The SSO concert seasons usually involve leading international performers, and Gautier Capuçon offers Schumann's Cello Concerto, conducted by Vladimir Ashkenazy. That is not so often heard, but rarer still are three other concertos: Stephen Hough plays Saint-Saëns' Piano concerto no. 5 "The Egyptian", and Leonidas Kavakos tackles the Korngold Violin Concerto, while it is possible that many in the audience will encounter Reinecke’s Flute Concerto for the first time, with Karl-Heinz Schütz as the flautist. American violinist Rachel Barton Pine plays Elgar’s Violin Concerto in an event also featuring Elgar’s Enigma Variations. And yet in Britain some still say that Elgar doesn’t travel very effectively beyond his home country.

British music in fact fares rather well with the SSO in 2019-20, with Holst’s The Planets, Britten’s Simple Symphony, as well as Bax’s Tintagel and Vaughan Williams’ Fifth Symphony on the same programme. And the recently departed Oliver Knussen is represented by his The Way to Castle Yonder, an eight-minute curtain-raiser drawn from orchestral interludes of his opera Higglety Pigglety Pop!. Of the British performers appearing, the bittersweet occasion will surely be the one entitled “A Farewell to Tasmin Little”, since she has announced her retirement from the concert platform after the season ends. She plays one of the great evergreens for her instrument, Bruch’s First Concerto.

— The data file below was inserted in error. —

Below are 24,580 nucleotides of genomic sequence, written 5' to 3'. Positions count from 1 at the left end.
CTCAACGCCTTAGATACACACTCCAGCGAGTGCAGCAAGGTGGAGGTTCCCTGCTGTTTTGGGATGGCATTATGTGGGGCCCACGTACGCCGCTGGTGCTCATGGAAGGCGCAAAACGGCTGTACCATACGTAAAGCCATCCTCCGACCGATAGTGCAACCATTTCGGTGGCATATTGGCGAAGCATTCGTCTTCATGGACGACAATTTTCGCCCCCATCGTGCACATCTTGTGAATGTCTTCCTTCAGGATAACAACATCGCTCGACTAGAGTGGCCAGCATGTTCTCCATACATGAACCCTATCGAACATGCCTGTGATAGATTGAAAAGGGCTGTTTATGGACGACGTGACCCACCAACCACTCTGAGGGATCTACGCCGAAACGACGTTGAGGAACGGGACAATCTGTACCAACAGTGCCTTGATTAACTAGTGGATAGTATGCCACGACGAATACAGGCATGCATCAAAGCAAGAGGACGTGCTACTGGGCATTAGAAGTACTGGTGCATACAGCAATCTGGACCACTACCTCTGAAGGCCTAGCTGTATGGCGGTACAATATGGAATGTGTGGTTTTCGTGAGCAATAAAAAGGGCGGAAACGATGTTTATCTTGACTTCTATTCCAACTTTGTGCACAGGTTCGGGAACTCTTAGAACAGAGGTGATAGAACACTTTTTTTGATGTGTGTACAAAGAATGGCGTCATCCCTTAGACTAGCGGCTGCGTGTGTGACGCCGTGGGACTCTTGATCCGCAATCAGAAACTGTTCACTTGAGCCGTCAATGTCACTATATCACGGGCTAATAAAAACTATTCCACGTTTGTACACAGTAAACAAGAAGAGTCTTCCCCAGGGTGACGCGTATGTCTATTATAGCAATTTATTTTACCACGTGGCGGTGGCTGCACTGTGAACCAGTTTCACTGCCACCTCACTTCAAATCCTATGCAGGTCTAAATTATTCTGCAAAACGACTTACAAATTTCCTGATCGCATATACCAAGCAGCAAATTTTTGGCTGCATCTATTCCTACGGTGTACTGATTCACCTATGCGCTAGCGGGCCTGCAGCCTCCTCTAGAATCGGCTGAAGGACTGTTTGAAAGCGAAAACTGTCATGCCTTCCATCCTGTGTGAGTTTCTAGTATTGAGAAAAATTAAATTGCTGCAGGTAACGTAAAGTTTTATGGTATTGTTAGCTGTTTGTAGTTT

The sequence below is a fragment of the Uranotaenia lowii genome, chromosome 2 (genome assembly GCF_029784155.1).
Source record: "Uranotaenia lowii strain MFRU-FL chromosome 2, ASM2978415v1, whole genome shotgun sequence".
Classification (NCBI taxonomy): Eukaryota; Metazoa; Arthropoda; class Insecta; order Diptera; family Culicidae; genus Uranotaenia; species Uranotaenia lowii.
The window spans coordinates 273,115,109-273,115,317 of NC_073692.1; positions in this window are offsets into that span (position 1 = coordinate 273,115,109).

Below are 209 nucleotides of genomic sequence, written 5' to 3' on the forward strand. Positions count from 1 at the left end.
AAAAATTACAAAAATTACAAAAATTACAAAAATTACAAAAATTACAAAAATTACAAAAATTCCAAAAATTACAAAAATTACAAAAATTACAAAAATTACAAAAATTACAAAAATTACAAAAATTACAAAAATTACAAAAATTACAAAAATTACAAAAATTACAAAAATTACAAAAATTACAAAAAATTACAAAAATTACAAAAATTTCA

The historic Victoria Theatre and Concert Hall in Singapore
© Jason Goh

There is plenty of substantial symphonic fare as well of course, with Beethoven leading the way in his 2020 anniversary year, 250 years since his birth in 1770. On the programme are the Choral Fantasy and Symphonies no. 2 and no. 6 ("The Pastoral"), and an all-Beethoven concert with the Second Piano Concerto. More German masterpieces include Brahms’s Second and Third Symphonies, and the Fourth Symphonies of Bruckner and Schumann. But the Russians are there in strength too, with Symphonies numbers 4 and 6 of Tchaikovsky, the Tenth of Shostakovich, and two works of which the SSO have made fine recordings: the Second and Third Symphonies of Rachmaninov.